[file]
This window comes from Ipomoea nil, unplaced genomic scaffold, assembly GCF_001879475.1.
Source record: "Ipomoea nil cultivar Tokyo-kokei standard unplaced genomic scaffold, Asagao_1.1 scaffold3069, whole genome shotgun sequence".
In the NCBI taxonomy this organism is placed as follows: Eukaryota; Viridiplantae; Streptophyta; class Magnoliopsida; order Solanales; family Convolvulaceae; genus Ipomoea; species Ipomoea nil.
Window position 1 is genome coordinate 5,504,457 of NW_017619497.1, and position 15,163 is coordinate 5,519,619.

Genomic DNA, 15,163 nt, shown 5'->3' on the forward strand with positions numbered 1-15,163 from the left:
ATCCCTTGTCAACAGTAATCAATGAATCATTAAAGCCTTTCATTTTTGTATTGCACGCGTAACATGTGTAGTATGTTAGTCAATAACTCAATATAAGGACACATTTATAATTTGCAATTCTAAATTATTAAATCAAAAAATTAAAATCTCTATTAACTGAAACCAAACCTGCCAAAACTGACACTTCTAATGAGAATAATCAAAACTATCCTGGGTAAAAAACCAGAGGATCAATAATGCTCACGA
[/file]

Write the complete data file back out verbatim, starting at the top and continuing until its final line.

This window comes from Ipomoea nil, unplaced genomic scaffold, assembly GCF_001879475.1.
Source record: "Ipomoea nil cultivar Tokyo-kokei standard unplaced genomic scaffold, Asagao_1.1 scaffold3069, whole genome shotgun sequence".
In the NCBI taxonomy this organism is placed as follows: Eukaryota; Viridiplantae; Streptophyta; class Magnoliopsida; order Solanales; family Convolvulaceae; genus Ipomoea; species Ipomoea nil.
Window position 1 is genome coordinate 5,504,457 of NW_017619497.1, and position 15,163 is coordinate 5,519,619.

Genomic DNA, 15,163 nt, shown 5'->3' on the forward strand with positions numbered 1-15,163 from the left:
ATCCCTTGTCAACAGTAATCAATGAATCATTAAAGCCTTTCATTTTTGTATTGCACGCGTAACATGTGTAGTATGTTAGTCAATAACTCAATATAAGGACACATTTATAATTTGCAATTCTAAATTATTAAATCAAAAAATTAAAATCTCTATTAACTGAAACCAAACCTGCCAAAACTGACACTTCTAATGAGAATAATCAAAACTATCCTGGGTAAAAAACCAGAGGATCAATAATGCTCACGA